Wetlands and Bird Conservation Bill Advances in the Senate

The ACE Act renews funding for habitat conservation programs.
Green Heron. Photo: Kevin Sim/Audubon Photography Awards

WASHINGTON (March 12, 2024) – The Senate Environment and Public Works Committee moved forward a bipartisan bill that would benefit birds by reauthorizing funding for programs to conserve wetlands across the country and North America, conservation efforts in the Chesapeake Bay region, partnerships to protect fish habitats, the National Fish and Wildlife Foundation, and more. The America’s Conservation Enhancement Reauthorization Act – also known as the ACE Act -- was introduced by Senators Tom Carper (D-Del.) and Shelley Moore Capito (R-W.Va.)

“Wetlands not only provide critical habitat to birds and wildlife, they also serve as a natural solution to reducing carbon emissions and protecting against climate threats,” said Jesse Walls, senior director of government affairs at the National Audubon Society. “Senators Carper and Capito have put forward a bill that will help ensure the conservation of our nation’s wetlands. We hope it passes the full Senate as soon as possible.”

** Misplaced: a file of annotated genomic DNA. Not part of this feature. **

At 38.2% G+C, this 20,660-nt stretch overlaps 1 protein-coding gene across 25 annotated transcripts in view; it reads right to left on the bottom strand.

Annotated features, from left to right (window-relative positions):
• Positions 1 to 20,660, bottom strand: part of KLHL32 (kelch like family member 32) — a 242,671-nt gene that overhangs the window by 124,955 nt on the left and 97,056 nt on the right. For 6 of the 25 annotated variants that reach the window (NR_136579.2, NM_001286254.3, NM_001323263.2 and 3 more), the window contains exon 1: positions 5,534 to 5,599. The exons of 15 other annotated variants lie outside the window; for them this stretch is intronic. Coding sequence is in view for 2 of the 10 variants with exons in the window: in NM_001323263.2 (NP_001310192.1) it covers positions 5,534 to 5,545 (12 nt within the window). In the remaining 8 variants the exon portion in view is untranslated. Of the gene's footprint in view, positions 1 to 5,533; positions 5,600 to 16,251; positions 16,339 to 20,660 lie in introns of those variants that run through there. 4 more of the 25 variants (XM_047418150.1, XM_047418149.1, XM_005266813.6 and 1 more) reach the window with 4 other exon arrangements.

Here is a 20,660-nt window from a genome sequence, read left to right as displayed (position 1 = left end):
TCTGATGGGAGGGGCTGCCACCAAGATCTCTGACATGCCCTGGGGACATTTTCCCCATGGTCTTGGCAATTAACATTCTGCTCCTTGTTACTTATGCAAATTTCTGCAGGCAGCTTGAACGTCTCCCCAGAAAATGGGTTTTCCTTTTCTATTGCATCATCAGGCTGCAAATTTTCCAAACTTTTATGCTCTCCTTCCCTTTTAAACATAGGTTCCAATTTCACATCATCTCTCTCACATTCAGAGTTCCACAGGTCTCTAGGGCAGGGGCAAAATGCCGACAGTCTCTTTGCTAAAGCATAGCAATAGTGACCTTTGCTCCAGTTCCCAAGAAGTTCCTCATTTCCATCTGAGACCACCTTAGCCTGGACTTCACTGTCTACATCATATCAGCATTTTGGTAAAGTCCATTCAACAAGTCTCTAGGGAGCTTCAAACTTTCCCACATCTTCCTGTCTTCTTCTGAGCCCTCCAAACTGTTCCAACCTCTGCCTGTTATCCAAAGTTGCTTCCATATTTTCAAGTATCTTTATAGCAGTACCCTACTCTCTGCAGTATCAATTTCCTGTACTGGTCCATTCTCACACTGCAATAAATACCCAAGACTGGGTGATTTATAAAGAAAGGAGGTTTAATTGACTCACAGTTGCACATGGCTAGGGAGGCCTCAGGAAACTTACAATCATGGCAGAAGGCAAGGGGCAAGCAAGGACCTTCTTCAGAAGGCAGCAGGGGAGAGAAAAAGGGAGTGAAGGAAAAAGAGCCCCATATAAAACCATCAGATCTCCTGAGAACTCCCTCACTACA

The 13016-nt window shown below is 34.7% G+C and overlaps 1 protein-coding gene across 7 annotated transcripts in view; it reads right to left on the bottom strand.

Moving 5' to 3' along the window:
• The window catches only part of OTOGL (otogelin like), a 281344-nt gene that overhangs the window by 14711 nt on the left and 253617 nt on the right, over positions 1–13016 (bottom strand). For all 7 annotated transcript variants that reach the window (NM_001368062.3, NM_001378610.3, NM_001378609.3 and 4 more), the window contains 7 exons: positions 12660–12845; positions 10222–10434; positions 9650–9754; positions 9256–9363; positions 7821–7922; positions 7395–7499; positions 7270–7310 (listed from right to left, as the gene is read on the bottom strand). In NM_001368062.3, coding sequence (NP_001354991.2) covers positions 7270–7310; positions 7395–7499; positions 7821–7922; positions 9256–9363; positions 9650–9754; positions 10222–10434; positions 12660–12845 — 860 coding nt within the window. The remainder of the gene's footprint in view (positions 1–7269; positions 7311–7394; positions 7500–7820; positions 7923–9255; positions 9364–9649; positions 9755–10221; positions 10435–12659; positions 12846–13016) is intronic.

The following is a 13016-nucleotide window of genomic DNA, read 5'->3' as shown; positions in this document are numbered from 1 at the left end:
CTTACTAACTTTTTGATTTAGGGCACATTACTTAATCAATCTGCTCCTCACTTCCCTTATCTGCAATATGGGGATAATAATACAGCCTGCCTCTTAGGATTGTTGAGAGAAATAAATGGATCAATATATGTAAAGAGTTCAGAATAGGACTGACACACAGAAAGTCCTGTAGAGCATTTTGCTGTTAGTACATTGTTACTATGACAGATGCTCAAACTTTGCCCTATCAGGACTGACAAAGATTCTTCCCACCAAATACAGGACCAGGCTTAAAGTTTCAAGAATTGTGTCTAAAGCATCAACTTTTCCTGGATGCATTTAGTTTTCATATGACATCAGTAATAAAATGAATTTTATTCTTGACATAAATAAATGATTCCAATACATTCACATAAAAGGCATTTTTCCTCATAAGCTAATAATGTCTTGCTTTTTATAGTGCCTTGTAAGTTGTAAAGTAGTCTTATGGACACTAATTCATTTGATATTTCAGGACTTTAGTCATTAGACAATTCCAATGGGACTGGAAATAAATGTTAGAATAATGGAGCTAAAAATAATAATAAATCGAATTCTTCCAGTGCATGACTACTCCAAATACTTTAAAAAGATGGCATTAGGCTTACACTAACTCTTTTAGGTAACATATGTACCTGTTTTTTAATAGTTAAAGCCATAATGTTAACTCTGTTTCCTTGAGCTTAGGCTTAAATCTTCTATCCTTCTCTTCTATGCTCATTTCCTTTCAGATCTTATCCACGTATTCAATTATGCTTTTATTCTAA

In addition to reauthorizing programs in the Chesapeake Bay, the legislation would reauthorize the North American Wetlands Conservation Act (NAWCA). Since 1991, the NAWCA program has been a highly popular and successful conservation effort that protects and restores wetlands and associated habitats. It has leveraged more than $4 billion to benefit more than 31 million acres from 3,200 projects in the U.S., Canada, and Mexico, contributing to the long-term recovery of many wetland-dependent birds.

The ACE Act also includes reauthorization for the National Fish Habitat Partnership (NFHP) program, which since 2006 has funded over 1,100 aquatic conservation projects across the United States. At $10 million a year for five years, this ensures that the NFHP can continue its long and successful mission of defending aquatic and coastal habitats that are critical for endangered nesting and migrating bird populations.

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The National Audubon Society protects birds and the places they need, today and tomorrow. Audubon works throughout the Americas using science, advocacy, education, and on-the-ground conservation. State programs, nature centers, chapters, and partners give Audubon an unparalleled wingspan that reaches millions of people each year to inform, inspire, and unite diverse communities in conservation action. A nonprofit conservation organization since 1905, Audubon believes in a world in which people and wildlife thrive. Learn more at www.audubon.org and on Facebook, Twitter and Instagram @audubonsociety.

Media Contact: Robyn Shepherd, robyn.shepherd@audubon.org